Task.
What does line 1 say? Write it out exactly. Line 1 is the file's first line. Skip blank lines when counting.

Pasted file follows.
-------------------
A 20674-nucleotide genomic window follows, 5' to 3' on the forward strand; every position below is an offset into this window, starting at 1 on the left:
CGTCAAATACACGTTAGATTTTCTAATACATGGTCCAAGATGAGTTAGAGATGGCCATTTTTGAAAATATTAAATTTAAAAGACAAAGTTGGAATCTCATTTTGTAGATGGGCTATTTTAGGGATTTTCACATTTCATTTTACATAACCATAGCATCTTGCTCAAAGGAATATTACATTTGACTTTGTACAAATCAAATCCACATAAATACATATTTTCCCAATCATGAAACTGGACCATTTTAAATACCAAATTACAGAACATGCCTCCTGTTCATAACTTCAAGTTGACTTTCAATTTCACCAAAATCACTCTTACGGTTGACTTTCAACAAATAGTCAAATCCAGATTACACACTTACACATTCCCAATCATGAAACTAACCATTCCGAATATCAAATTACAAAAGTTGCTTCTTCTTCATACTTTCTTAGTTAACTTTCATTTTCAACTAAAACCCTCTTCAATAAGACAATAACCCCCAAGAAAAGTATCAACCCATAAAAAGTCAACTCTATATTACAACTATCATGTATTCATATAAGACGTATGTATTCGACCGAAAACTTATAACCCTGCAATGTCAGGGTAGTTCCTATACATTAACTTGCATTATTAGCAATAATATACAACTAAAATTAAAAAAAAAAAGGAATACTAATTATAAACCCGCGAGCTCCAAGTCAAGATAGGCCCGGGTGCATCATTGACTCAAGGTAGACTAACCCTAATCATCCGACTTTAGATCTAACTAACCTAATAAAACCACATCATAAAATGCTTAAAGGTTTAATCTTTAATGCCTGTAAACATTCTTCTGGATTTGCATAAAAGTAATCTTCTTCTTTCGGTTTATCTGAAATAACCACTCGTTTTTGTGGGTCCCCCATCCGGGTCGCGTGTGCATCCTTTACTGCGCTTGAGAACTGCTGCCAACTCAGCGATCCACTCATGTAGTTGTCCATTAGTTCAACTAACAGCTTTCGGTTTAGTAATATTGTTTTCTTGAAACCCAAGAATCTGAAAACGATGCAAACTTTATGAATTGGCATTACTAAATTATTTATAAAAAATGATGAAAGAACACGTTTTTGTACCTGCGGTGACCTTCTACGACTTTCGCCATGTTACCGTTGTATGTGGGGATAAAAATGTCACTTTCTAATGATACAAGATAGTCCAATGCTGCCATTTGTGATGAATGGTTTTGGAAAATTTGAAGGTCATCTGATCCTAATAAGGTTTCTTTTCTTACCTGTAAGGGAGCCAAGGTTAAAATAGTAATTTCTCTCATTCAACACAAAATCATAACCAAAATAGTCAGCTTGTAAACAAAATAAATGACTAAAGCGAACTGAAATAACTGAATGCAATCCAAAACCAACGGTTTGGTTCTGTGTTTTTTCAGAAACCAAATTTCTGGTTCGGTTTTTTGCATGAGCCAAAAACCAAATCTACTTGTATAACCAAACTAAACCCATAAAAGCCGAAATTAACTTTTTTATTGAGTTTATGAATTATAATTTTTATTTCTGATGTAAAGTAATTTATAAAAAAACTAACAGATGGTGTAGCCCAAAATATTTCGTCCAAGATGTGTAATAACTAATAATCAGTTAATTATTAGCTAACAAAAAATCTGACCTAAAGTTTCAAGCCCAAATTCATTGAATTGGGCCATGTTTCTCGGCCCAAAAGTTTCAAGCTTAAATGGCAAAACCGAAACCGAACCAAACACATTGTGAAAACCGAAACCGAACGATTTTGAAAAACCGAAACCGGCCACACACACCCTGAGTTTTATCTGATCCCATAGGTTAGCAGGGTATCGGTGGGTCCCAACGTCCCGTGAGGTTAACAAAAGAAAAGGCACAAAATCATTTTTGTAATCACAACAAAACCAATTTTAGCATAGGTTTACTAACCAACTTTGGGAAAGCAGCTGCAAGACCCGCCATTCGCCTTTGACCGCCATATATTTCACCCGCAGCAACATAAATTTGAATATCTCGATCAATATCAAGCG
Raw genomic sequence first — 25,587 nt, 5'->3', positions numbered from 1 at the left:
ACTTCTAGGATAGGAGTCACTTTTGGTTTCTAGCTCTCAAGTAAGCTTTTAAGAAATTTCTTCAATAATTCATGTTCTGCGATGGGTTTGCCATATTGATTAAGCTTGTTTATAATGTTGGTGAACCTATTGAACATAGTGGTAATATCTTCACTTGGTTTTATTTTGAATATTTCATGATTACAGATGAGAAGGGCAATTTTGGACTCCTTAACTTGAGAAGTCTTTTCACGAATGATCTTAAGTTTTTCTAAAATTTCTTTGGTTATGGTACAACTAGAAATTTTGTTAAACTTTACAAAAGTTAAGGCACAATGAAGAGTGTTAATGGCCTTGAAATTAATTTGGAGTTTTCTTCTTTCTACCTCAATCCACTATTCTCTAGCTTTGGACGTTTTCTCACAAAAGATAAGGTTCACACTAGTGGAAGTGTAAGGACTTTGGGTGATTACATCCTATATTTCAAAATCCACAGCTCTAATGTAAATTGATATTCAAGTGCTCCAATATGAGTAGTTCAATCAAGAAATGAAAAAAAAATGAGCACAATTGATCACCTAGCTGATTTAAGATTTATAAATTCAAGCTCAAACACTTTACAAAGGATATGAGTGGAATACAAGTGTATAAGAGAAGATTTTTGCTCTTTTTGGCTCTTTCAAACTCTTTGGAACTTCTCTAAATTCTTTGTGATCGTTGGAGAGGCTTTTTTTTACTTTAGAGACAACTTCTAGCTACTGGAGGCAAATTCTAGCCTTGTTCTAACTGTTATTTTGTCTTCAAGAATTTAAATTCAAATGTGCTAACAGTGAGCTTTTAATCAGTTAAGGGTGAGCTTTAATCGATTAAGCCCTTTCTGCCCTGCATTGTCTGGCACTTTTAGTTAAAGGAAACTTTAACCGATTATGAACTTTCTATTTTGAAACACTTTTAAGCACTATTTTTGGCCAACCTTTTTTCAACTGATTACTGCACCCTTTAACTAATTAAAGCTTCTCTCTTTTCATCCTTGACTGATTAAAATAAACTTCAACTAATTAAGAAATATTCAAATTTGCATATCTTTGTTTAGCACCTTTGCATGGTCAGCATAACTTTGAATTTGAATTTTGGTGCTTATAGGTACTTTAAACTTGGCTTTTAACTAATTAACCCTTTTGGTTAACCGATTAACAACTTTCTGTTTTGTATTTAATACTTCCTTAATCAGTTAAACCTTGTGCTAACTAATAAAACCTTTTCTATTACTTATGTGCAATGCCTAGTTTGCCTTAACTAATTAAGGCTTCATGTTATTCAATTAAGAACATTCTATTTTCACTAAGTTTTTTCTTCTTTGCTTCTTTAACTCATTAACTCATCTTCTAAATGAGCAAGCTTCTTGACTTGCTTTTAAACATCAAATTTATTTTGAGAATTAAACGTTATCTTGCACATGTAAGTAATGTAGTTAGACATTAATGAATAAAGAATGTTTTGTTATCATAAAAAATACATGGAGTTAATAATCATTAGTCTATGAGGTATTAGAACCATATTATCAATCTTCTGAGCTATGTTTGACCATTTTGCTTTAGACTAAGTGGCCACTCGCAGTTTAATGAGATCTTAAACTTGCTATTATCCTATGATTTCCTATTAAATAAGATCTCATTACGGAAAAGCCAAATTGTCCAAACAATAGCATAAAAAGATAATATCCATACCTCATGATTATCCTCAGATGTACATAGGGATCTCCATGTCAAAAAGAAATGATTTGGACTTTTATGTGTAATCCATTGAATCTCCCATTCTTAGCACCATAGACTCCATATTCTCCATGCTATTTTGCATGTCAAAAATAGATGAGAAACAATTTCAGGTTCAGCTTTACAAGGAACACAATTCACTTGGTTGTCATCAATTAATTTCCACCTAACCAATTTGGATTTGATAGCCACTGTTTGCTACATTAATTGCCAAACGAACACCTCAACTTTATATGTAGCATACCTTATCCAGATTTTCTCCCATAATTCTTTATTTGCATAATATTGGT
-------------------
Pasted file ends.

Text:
A 20674-nucleotide genomic window follows, 5' to 3' on the forward strand; every position below is an offset into this window, starting at 1 on the left: